Abdelrahman Youssef, writing for the Egypt Independent, describes the political and social complexity beyond the label of "Islamist" for movements in Egypt's second city Alexandria:
Many of the protest scenes that played out over the past weeks are emblematic of substantive changes in the landscape of Islamist movements, particularly in Alexandria, according to observers.
After President Mohamed Morsy’s controversial 22 November constitutional declaration --- revoked on 8 December --- youth from several revolutionary movements were surprised to find non-Brotherhood, Islamist political groups gathered to support the decisions at Al-Qaed Ibrahim Mosque in Alexandria, which has been at the heart of protests since the outbreak of the 2011 uprising.
The scene confounded reporters who wondered about the demographics of those gathered at Al-Qaed Ibrahim, especially since both the Muslim Brotherhood and the Salafi Dawah said they had not organized protests there. The tens of thousands of apparent Islamist protesters amassed in the area raised the question: Which political force has the capability to mobilize a rally of this size?
Alexandria is known to be a Brotherhood stronghold and is also home to some of the group’s most prominent leaders, including Essam al-Haddad and Hussein Ibrahim. It was also in this city that the Salafi movement was established, namely the Alexandria school of the Salafi Dawah in 1979.
But after the revolution, several loosely organized Islamist movements have emerged, influenced by recent developments and new ideas, including Hazemoun, the Third Islamist Current and the Salafi Front. Jama’a al-Islamiya and other jihadi movements have also made a strong comeback to the political scene.
Nageh Ibrahim, Islamist preacher and thinker and one of the founders of Jama’a Islamiya, says there are stark differences between these fledgling Islamist movements and more established ones, chief among which are their fluidity and lack of a strict organizational structure.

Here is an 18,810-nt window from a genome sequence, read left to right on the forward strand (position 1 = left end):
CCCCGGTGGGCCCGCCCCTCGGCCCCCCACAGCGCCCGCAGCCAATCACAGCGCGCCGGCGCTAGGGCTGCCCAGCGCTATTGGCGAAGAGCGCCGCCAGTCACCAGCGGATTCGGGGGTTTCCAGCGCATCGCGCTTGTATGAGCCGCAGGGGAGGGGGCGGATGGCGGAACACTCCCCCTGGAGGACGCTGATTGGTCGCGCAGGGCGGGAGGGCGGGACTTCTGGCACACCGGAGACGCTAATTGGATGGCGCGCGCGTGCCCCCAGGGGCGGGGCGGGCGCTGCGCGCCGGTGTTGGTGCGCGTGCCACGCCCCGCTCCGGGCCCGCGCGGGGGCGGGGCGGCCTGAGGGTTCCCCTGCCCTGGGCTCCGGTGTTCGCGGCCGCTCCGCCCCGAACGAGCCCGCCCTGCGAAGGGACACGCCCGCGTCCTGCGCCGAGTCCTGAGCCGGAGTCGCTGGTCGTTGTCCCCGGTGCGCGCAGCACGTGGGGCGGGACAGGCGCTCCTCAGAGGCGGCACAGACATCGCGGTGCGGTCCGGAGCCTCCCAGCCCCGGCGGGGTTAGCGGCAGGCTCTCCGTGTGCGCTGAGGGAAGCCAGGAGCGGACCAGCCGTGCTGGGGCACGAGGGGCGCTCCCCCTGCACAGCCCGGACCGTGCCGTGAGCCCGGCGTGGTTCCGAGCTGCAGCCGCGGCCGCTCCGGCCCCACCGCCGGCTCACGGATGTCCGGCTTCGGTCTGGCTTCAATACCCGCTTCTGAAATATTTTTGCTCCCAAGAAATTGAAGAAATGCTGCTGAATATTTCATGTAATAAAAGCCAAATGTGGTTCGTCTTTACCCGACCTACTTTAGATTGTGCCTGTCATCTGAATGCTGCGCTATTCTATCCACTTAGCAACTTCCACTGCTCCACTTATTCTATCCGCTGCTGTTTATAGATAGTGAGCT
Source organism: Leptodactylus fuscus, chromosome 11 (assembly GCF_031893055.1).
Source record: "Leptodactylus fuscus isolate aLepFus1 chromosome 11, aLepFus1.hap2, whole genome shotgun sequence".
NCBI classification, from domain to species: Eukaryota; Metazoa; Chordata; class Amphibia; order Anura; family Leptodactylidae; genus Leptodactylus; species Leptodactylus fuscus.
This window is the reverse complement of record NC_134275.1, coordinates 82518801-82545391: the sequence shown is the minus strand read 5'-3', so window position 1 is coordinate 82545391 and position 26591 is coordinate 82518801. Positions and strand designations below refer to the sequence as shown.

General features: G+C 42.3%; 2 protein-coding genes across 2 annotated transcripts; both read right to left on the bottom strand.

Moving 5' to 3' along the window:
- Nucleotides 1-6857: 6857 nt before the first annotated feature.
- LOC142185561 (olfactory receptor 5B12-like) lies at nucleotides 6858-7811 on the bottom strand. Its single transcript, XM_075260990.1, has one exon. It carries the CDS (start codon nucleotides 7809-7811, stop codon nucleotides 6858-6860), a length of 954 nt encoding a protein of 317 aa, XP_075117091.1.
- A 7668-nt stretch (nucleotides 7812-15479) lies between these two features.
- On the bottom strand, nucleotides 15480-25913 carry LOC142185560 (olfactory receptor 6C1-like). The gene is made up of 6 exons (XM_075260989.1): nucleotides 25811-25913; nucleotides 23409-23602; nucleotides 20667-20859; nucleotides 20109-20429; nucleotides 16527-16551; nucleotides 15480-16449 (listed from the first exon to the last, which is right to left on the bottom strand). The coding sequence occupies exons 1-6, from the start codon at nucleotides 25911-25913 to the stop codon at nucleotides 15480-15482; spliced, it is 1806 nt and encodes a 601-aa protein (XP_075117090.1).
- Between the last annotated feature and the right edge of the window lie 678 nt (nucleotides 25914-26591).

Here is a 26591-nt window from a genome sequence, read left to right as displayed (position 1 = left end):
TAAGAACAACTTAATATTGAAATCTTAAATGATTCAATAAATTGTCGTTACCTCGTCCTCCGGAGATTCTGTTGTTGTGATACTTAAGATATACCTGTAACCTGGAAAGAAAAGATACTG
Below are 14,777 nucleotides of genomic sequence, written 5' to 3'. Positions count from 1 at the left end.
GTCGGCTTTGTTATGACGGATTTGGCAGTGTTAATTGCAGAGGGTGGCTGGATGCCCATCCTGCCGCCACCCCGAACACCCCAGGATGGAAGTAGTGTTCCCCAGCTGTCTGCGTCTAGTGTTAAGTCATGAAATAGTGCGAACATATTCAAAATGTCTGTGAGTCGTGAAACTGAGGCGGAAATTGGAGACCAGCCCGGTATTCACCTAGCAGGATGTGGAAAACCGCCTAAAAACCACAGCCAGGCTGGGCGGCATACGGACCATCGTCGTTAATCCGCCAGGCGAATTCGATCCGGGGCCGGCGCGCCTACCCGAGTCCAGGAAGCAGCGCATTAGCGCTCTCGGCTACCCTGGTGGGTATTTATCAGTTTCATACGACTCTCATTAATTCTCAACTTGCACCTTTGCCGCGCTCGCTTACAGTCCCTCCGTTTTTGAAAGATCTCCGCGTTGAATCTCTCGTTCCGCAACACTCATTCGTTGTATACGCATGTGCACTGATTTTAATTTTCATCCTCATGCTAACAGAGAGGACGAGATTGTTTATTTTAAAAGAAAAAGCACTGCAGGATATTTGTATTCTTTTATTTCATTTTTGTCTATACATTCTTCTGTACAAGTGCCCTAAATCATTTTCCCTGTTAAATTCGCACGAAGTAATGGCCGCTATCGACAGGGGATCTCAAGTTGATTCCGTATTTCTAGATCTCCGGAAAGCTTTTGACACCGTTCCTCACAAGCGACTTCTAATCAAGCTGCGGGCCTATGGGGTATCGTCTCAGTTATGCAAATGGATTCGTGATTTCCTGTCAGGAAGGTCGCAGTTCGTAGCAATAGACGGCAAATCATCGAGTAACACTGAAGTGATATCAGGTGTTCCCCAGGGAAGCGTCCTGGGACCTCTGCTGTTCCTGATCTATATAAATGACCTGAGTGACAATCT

They are also characterized by diversity and intellectual variability among members, most of whom prefer to remain independent rather than pledge loyalty to a specific organization, Ibrahim says. The newer movements are not institutionalized and are at times personalized, as in the case of Hazemoun, which was formed during the presidential election in support of its namesake, former Salafi candidate Hazem Salah Abu Ismail.
While growing exponentially in some areas, the groups do not have an equally strong presence nationwide.
Ibrahim says the Salafi Front has a significant presence in the Delta, particularly in Mansoura, while Hazemoun is strong in Cairo. Meanwhile, Jama’a Islamiya is potent in Upper Egypt while the Third Islamist Current was born in Alexandria.
“The mass protests staged by Islamists are beyond the mobilization capacity of known Islamist groups, and a considerable number of protesters in those rallies came out in defense of the Islamic project rather than a certain Islamist faction,” says Ibrahim.
Osama al-Shafie, secretary for the Third Current Shura Council in Alexandria, says the movement was born three months after the breakout of the revolution, when a large sector of people began wanting to engage in Islamist political activity, but in a nonpartisan way. They shared an aversion to the Brotherhood’s reformist platform as well as the Salafi Dawah’s conservative nature in dealing with reality, "focusing primarily on superficial changes and formalities, while rejecting the idea of revolting against the ruler".
“The current brings together people who reject both groups, as well as tyranny,” he explains, adding that the current has thousands of members and 15 mosques in Alexandria, and is funded by members.
The flag used by the movement is white with black writing that says “There is no god but Allah and Mohamed is his Prophet,” indicating that it does not fall under a specific organization, with the Shura Council, comprised of five sheikhs, running its affairs.
Mahmoud Hassan, a 30-year-old member, was part of the committee securing one of the recent protests. He joined the Third Current and Hazemoun after sensing that the Salafi movement was not taking a serious enough position to face the social and media systems, or the smearing of their image by the regime and secularists.
He also joined the movement because it is nonpartisan in nature and does not oblige him to adopt certain opinions, unlike mainstream Salafis and the Brotherhood.
Ibrahim asserts this reasoning as the roots for many emerging Islamist movements.
He says the rise of these new powers can be attributed to the fact that the engagement of Islamist movements in politics comes at the expense of their religious credibility, due to the political compromises they have to make. The people have yet to test the new Islamist powers, however, he adds.